Is there any difference between this declaration
Thread.State state = Thread.State.NEW;
Enum<Thread.State> state = Thread.State.NEW;
in Java? Instead of the second option is a bit longer?
Two practical differences (as opposed to language-lawyerly reasons) that come to mind:
Enum<Thread.State>, then you won't be able to pass it to any methods that expect a
Enum<Thread.State>, you'll leave the reader — whoever needs to touch this code in the future — wondering why you've written it that way.
Neither of these is a terribly deep reason; we could easily imagine a parallel universe where most people used
Enum<Thread.State> instead of
Thread.State, just as (in our universe) most people use
List<...> instead of
ArrayList<...> (when possible). But since most people don't do that in our universe, you're better off just following the common pattern, to minimize the risk of confusion and accidental incompatibility.
Incidentally, in case this is going to be your next question . . . the main situation where you would use
Enum is when you want to write something generic that works for many different enum types. An example of this in the JDK is
EnumMap<K extends Enum<K>,V>, which is a special map implementation that gets space and performance benefits out of knowing that its keys are enum values.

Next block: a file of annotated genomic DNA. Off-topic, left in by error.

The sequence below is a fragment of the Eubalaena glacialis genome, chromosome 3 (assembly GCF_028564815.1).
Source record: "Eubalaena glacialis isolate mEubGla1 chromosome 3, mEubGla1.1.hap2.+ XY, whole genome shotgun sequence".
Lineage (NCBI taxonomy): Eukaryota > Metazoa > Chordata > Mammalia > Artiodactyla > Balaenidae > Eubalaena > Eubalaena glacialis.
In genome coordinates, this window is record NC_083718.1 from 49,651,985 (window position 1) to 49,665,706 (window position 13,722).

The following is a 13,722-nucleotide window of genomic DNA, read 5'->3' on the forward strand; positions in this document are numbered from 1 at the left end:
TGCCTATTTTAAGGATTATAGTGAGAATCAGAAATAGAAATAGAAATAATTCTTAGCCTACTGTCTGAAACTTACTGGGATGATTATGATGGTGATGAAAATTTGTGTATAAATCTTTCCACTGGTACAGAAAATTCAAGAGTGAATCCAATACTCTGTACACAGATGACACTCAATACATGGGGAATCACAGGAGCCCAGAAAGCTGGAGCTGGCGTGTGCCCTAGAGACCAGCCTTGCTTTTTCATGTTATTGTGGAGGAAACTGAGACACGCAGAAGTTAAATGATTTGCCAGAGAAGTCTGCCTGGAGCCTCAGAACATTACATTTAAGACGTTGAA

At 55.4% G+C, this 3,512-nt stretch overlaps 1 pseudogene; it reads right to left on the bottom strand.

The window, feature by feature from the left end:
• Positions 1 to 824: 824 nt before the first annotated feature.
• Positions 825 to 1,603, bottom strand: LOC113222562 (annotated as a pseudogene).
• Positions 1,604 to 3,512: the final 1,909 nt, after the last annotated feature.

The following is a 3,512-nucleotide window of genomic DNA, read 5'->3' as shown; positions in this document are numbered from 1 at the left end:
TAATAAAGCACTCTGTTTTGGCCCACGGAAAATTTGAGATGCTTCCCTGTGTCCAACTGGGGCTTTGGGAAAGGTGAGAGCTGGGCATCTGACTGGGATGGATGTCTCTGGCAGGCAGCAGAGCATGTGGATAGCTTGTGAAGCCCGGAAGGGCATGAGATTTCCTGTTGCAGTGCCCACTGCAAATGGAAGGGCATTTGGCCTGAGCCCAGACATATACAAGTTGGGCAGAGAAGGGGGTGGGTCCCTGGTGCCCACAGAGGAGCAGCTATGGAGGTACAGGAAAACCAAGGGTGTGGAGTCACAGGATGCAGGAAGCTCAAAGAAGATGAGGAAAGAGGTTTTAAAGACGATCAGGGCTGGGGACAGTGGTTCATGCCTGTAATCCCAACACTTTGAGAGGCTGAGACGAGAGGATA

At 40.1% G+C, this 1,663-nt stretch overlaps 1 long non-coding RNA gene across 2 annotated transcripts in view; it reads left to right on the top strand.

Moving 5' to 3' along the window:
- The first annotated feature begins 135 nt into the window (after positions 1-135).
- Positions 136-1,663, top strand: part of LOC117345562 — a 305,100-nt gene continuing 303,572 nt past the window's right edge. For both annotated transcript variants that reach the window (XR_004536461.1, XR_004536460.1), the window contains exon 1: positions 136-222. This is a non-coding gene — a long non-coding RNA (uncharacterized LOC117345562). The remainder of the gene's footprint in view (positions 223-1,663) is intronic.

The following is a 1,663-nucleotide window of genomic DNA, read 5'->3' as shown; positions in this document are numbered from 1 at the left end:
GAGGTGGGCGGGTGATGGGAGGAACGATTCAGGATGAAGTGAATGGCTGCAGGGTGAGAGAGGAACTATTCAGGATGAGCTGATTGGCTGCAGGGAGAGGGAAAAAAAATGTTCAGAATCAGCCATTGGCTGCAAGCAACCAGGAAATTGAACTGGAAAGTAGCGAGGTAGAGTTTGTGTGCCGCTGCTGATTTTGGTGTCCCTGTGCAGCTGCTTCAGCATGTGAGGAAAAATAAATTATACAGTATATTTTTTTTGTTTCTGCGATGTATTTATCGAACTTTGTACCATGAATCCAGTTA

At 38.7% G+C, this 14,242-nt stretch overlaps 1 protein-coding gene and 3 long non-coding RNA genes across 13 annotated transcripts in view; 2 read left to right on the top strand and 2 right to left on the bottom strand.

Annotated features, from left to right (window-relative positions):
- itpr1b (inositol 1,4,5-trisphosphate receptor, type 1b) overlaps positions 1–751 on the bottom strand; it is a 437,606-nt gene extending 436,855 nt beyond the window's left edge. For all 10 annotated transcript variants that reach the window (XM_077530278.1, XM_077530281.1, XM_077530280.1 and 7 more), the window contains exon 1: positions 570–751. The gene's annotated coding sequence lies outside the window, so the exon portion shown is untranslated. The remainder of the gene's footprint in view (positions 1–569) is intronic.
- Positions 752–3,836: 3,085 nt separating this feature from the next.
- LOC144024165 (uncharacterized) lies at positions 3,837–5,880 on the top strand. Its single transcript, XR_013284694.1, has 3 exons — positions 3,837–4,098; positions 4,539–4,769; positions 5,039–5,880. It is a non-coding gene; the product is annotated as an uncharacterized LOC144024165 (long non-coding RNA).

(And note, incidentally, that you can't write
EnumMap<Enum<Thread.State>, String>, because
Enum<Thread.State> doesn't extend
Enum<Enum<Thread.State>>. Instead, you must write
EnumMap<Thread.State, String>. So this is an example of difference #1 that I mentioned above: if you declare
state as an
Enum<Thread.State>, then you can't use it as a key in an enum-map.)
It's the same case as comparing between:
Child o = someChild;
Parent o = someChild;
Enum is the parent class of all enum types. Therefore, with the second line, the code cannot contain references to specific members of
Thread.State, specifically the members described in this section of the language spec.
Is there any difference ....
In practice, in this particular case, probably no.
Thread.State is a subtype of
Thread.State declared (non-private) fields or methods, then you could use them via the first declaration of
state, but not the second one.
In general, the first form is preferable ... for that reason.
Also, I don't think you would be able to see an enum's
valueOf via the variable declared in the second declaration; e.g.
However, calling a static method via an instance reference is bad style.